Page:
Study population and sampling
LGAs from the two states were purposively selected using maximum variation sampling based on criteria of geographic features: LGAs in urban, semi-urban, and rural areas; and the availability of a mixture of health facilities with different types of health workers. Two LGAs were chosen from Ondo State—Akure South and Ifedore; three were chosen from Nasarawa State—Nasarawa Eggon, Doma, and Lafia.
The facilities were purposively selected based on the availability of the required health worker types. Priority was given to primary health facilities in the selection of nurses/midwives, CHOs, and CHEWs. Secondary health facilities were chosen based on the availability of doctors and nurses. In Nasarawa, a tertiary health facility was also selected to recruit the doctor population because of the lack of doctors in the secondary facilities.
In all, 170 health workers (86 and 84 health workers from Ondo and Nasarawa, respectively) were recruited for the study; however, the data for only 165 were analyzed. Five incomplete questionnaires were excluded. The mixture of health worker types varied slightly between the two states: there were 21 doctors, 22 nurses/midwives, 22 CHOs, and 21 CHEWS from Ondo compared with 20 doctors, 22 nurses/midwives, 20 CHOs, and 22 CHEWs in Nasarawa. Random systematic sampling was carried out to recruit all health worker types with the exception of CHOs in Ondo and doctors in Nasarawa. Convenience sampling was conducted for the latter two health worker types owing to their limited numbers. The study recruited all health workers who were available at the facilities, whereas those away on study leave or who were absent through illness were excluded. The response characteristics of the study participants are detailed in Table 1.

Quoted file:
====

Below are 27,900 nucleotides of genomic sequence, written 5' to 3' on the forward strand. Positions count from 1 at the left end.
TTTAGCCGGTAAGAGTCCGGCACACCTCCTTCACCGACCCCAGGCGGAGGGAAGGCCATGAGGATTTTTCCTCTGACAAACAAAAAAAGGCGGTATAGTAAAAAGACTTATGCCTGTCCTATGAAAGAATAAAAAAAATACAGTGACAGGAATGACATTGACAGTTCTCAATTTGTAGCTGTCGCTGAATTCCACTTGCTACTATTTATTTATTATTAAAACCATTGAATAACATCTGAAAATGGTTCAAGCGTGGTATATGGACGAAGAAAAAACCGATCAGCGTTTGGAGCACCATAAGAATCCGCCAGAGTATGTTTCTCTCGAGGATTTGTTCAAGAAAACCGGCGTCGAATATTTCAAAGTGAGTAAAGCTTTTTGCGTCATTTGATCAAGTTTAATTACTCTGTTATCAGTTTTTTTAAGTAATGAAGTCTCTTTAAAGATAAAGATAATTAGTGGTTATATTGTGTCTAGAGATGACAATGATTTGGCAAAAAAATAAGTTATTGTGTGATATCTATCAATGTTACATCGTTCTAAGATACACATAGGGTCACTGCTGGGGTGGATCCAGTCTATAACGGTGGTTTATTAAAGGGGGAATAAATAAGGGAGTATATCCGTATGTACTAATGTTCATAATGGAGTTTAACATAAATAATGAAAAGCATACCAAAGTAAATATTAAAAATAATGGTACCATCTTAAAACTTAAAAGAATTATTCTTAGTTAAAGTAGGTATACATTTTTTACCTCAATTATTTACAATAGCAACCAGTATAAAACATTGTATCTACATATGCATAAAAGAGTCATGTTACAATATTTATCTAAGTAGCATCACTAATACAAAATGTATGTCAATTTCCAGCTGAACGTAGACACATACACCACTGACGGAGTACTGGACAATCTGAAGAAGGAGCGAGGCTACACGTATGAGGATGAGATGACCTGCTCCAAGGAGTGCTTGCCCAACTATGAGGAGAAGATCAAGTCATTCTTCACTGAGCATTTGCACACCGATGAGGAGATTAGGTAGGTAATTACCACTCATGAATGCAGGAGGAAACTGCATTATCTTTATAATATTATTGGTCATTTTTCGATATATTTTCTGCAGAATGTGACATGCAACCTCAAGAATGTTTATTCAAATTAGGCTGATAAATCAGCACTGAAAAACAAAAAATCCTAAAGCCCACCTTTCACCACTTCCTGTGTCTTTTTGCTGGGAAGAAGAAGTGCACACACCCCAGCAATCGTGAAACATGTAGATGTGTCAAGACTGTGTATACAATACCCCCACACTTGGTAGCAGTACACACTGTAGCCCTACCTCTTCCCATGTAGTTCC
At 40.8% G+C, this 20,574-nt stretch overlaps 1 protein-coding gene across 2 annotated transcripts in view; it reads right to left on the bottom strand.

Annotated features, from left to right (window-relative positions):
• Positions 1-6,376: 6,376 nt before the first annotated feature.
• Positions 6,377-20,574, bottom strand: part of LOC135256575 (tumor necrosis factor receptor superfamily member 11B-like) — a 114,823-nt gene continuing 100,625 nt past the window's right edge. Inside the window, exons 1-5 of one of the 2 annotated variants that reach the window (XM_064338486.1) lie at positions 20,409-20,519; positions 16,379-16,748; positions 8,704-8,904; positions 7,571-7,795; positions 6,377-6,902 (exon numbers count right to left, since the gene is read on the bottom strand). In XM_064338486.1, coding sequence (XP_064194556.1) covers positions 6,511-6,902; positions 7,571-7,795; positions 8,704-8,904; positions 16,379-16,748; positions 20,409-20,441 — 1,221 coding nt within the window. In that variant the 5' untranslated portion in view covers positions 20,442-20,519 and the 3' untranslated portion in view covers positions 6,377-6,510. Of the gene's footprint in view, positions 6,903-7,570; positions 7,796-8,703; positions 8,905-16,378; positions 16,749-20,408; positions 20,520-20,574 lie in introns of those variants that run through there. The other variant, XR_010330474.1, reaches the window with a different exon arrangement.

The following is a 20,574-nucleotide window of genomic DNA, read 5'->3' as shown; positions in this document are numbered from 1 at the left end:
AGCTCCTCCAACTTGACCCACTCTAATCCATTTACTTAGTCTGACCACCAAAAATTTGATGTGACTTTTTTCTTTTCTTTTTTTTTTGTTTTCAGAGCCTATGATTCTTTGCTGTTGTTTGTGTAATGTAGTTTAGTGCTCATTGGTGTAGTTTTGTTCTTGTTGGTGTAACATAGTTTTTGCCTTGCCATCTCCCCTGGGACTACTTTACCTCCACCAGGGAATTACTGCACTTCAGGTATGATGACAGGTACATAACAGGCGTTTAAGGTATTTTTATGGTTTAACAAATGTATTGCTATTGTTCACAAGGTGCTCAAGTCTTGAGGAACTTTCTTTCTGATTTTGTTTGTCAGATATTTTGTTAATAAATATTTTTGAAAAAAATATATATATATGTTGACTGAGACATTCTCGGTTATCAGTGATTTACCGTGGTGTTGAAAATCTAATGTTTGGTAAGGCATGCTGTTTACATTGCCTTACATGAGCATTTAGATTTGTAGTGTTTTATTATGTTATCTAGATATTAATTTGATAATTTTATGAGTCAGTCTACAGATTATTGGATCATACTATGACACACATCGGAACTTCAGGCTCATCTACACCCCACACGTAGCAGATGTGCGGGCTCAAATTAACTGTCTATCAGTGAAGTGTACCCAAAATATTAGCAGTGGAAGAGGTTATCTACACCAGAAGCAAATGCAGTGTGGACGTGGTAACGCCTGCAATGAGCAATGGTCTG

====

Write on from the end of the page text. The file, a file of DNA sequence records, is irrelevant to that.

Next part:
For the qualitative component, 24 health workers (12 in each state) were selected from the respondents using maximum variation sampling, based on the type of health worker (three individuals per type) and years of work experience (less than 5 years and 5 years or more). The health workers were based at six health facilities in Ondo and nine facilities in Nasarawa.
Nine policy makers from ministries of health and local government were also selected for interviews. They included the following: a health commissioner, four directors of primary health-care of the LGAs selected for the study, one permanent secretary of health, a chief medical director of a specialist hospital, and a director and deputy director at the ministries of health.
Quantitative data were entered using SPSS version 19 software and checked for consistency using frequency distribution and manual checking. Data were then cleaned by referring back to the original questionnaires. Standard descriptive statistical methodologies were used to capture the socio-demographic and household characteristics, salary and other incentives, and additional earning arrangements. Comparisons among states and health worker categories were made using chi-square tests and non-parametric tests as appropriate.
Process and analysis of randomized response questionnaire (RRQ)
The RRQ was used to identify the reticent respondents. The process is as follows. The participants are instructed to toss a coin at each question and answer depending on the results of the coin toss. If the participant obtains heads, the question is answered as yes, irrespective of the answer the participant would actually give. If the participant obtains tails, the question is answered honestly. The number of yes answers obtained per question therefore consists of those who obtained heads after tossing the coin and those who answered yes to engaging in sensitive behavior when landing tails in the coin toss. Assuming the proportion of participants obtaining heads at the coin toss to be 0.5, the proportion of participants in the sample actually engaging in sensitive behavior (P) is given by the following:
where P Y is the proportion of participants answering yes to the particular sensitive question.